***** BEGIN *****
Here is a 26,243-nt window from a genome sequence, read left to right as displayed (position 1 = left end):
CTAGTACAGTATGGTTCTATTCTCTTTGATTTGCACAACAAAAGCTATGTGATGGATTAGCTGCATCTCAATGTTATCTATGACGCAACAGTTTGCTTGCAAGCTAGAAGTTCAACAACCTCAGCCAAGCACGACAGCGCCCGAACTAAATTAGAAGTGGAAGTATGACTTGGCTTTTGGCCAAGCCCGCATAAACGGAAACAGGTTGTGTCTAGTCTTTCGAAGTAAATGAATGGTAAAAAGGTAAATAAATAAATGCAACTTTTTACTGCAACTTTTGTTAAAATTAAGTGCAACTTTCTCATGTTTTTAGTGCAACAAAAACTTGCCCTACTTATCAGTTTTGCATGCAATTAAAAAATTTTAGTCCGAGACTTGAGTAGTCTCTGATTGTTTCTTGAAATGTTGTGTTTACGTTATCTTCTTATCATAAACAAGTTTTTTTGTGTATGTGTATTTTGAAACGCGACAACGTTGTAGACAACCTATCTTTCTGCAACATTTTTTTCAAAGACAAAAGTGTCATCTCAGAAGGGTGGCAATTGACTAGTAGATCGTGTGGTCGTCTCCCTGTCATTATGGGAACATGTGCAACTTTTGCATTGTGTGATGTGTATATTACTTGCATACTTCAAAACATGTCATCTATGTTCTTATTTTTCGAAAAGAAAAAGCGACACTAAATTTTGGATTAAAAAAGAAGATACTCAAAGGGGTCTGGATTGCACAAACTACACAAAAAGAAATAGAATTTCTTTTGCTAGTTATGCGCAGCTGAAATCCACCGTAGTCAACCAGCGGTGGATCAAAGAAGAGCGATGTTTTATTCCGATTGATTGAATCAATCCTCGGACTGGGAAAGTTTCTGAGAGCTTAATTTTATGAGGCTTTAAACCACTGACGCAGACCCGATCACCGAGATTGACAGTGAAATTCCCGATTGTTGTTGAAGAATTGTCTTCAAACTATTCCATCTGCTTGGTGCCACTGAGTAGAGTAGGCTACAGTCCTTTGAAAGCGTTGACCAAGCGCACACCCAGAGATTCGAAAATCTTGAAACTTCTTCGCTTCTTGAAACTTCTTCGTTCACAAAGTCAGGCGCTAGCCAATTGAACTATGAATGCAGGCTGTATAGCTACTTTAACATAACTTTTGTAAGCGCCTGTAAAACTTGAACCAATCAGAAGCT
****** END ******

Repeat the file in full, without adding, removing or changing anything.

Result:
Here is a 26,243-nt window from a genome sequence, read left to right as displayed (position 1 = left end):
CTAGTACAGTATGGTTCTATTCTCTTTGATTTGCACAACAAAAGCTATGTGATGGATTAGCTGCATCTCAATGTTATCTATGACGCAACAGTTTGCTTGCAAGCTAGAAGTTCAACAACCTCAGCCAAGCACGACAGCGCCCGAACTAAATTAGAAGTGGAAGTATGACTTGGCTTTTGGCCAAGCCCGCATAAACGGAAACAGGTTGTGTCTAGTCTTTCGAAGTAAATGAATGGTAAAAAGGTAAATAAATAAATGCAACTTTTTACTGCAACTTTTGTTAAAATTAAGTGCAACTTTCTCATGTTTTTAGTGCAACAAAAACTTGCCCTACTTATCAGTTTTGCATGCAATTAAAAAATTTTAGTCCGAGACTTGAGTAGTCTCTGATTGTTTCTTGAAATGTTGTGTTTACGTTATCTTCTTATCATAAACAAGTTTTTTTGTGTATGTGTATTTTGAAACGCGACAACGTTGTAGACAACCTATCTTTCTGCAACATTTTTTTCAAAGACAAAAGTGTCATCTCAGAAGGGTGGCAATTGACTAGTAGATCGTGTGGTCGTCTCCCTGTCATTATGGGAACATGTGCAACTTTTGCATTGTGTGATGTGTATATTACTTGCATACTTCAAAACATGTCATCTATGTTCTTATTTTTCGAAAAGAAAAAGCGACACTAAATTTTGGATTAAAAAAGAAGATACTCAAAGGGGTCTGGATTGCACAAACTACACAAAAAGAAATAGAATTTCTTTTGCTAGTTATGCGCAGCTGAAATCCACCGTAGTCAACCAGCGGTGGATCAAAGAAGAGCGATGTTTTATTCCGATTGATTGAATCAATCCTCGGACTGGGAAAGTTTCTGAGAGCTTAATTTTATGAGGCTTTAAACCACTGACGCAGACCCGATCACCGAGATTGACAGTGAAATTCCCGATTGTTGTTGAAGAATTGTCTTCAAACTATTCCATCTGCTTGGTGCCACTGAGTAGAGTAGGCTACAGTCCTTTGAAAGCGTTGACCAAGCGCACACCCAGAGATTCGAAAATCTTGAAACTTCTTCGCTTCTTGAAACTTCTTCGTTCACAAAGTCAGGCGCTAGCCAATTGAACTATGAATGCAGGCTGTATAGCTACTTTAACATAACTTTTGTAAGCGCCTGTAAAACTTGAACCAATCAGAAGCT